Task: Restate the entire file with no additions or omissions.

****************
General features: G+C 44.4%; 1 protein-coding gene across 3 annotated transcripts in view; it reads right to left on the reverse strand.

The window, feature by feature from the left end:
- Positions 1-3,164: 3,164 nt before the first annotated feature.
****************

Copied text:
General features: G+C 44.4%; 1 protein-coding gene across 3 annotated transcripts in view; it reads right to left on the reverse strand.

The window, feature by feature from the left end:
- Positions 1-3,164: 3,164 nt before the first annotated feature.